Biden attacks ‘Romney Rule’ on taxes for rich: Vice President Joe Biden took direct aim at probable Republican presidential nominee Mitt Romney, accusing him of promoting what amounts to a “Romney Rule” of tax protection for the rich. Biden’s campaign speech in New Hampshire was part of a stepped-up White House effort to paint President Obama’s wealthy Republican challenger as out of touch with the struggles of middle-class Americans. For more of this story by Matt Spetalnick, read here.
U.S. ban on political ads on public TV struck down: A divided appeals court struck down a federal ban on political advertising on public TV and radio stations, a decision that could open the public airwaves to a heavy dose of campaign ads leading up to the November elections. The court said the ban was over broad and that lifting it would not threaten to undermine the educational nature of public broadcast stations. For more of this story by Jasmin Melvin, Jonathan Stempel and Terry Baynes, read here.
Obama, Sarkozy discussed oil market conditions -W.House: President Obama discussed conditions on world oil markets during a video conference with French President Nicolas Sarkozy, the White House said, but declined to say if they talked about the release of strategic reserves. “The president and President Sarkozy agreed to continue their consultations about the tightness in global oil markets, in line with previous conversations,” White House press secretary Jay Carney said during a briefing. For more of this story, read here.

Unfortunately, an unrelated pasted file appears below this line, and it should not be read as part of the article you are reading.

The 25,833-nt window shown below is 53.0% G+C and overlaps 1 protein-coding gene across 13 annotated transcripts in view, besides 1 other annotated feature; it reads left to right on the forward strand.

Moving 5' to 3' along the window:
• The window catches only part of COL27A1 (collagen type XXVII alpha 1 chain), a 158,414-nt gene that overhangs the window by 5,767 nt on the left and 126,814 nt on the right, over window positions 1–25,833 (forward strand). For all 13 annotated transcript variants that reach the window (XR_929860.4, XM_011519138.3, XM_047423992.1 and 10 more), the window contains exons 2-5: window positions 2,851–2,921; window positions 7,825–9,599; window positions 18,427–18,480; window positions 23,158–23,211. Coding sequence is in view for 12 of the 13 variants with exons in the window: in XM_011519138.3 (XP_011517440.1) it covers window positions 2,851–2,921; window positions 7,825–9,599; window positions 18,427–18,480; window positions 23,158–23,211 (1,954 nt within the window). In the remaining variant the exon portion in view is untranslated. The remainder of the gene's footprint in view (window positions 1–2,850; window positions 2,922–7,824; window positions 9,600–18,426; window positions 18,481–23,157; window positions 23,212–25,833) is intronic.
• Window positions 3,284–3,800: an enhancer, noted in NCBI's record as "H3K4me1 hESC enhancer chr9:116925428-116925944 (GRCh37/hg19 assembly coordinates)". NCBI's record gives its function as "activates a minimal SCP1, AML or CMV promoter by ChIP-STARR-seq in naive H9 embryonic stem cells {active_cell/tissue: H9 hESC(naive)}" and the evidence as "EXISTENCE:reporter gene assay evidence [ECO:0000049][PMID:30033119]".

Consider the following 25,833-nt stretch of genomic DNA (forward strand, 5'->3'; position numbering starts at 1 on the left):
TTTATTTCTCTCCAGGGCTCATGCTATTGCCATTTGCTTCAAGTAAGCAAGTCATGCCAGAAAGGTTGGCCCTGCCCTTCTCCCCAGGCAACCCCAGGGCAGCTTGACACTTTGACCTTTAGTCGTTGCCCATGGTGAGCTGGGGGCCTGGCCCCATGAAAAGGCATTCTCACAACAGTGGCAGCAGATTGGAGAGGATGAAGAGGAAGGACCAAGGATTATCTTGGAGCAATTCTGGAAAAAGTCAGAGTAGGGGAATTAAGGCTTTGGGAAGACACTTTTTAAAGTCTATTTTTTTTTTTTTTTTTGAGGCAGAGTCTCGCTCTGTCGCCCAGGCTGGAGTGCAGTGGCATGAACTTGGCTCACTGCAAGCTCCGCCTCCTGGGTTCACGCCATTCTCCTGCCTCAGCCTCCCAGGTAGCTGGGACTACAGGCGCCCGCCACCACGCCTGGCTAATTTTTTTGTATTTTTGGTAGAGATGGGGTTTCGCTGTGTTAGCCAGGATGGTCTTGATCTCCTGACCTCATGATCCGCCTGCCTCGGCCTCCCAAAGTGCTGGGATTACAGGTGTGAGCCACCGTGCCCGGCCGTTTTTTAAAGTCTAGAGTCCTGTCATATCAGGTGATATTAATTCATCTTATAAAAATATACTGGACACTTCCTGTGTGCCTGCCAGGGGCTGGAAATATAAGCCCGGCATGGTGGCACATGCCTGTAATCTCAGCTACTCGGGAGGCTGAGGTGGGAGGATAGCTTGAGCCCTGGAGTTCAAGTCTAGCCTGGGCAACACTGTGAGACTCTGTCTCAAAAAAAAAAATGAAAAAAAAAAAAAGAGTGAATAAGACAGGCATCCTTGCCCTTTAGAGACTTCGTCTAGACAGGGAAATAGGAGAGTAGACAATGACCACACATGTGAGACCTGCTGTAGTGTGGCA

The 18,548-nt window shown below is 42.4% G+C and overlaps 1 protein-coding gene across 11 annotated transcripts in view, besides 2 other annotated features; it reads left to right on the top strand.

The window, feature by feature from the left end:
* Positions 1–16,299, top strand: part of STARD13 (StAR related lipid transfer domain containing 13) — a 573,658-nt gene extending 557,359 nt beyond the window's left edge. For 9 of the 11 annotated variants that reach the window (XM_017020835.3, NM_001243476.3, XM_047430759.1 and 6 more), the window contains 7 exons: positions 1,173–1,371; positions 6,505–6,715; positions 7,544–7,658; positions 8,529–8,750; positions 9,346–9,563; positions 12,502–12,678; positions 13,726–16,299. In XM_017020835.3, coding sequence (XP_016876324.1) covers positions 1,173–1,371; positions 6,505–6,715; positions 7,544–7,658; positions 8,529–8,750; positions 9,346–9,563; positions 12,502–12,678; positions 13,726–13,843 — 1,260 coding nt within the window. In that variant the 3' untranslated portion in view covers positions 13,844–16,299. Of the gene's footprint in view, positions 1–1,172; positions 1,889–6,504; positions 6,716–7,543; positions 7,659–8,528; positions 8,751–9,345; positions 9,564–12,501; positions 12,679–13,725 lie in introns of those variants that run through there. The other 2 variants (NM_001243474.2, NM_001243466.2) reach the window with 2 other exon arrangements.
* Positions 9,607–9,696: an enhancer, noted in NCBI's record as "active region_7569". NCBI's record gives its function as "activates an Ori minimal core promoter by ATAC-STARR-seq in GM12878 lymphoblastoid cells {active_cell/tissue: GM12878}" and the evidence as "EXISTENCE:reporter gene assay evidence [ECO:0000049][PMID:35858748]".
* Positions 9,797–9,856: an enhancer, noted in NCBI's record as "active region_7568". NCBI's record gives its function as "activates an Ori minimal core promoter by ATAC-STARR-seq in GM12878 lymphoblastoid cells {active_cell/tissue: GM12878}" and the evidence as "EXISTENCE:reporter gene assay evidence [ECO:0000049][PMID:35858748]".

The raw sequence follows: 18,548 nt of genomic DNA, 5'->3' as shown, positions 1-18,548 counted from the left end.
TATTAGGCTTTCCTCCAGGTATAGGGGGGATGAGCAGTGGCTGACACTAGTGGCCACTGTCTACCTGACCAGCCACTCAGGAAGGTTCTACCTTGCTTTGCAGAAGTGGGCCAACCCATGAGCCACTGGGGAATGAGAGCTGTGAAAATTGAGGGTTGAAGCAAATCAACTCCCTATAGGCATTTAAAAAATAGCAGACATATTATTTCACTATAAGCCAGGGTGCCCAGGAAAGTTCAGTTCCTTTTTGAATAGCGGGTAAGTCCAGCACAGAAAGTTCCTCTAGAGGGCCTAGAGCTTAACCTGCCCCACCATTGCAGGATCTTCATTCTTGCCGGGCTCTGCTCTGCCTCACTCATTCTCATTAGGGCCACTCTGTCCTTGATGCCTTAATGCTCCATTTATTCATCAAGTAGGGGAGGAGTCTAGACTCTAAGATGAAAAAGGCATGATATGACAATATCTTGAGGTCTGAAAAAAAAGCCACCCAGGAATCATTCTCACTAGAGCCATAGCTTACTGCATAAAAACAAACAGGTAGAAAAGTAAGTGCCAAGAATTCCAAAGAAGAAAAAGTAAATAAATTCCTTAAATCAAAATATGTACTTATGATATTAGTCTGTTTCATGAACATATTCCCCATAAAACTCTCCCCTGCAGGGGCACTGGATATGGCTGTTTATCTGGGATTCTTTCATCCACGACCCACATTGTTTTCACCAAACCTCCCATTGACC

U.S. jobless claims cast cloud on labor market: The number of Americans filing for jobless aid hit a two-month high last week and more applications were received in the prior week than initially reported, suggesting a cooling in the labor market recovery. While economists cautioned against reading too much into the report, saying problems adjusting the data for seasonal fluctuations around Easter may have pushed last week’s figure higher, they said it nonetheless provided a worrying signal. For more of this story by Lucia Mutikani, read here.
Bill Clinton goes to bat in bid to save Exim Bank: Former President Bill Clinton urged Congress to put aside partisan differences and reauthorize the nearly 80-year-old Export-Import Bank, which he said was key to helping the United States expand job-creating exports. The Eximbank, which has its roots in the administration of President Franklin Roosevelt, faces an uncertain future because of opposition from some conservative Republicans. The Eximbank provides direct loans and loan guarantees to help Boeing, General Electric, Caterpillar and many other big and small manufacturers make sales in markets too risky for private banks. For more of this story by Doug Palmer, read here.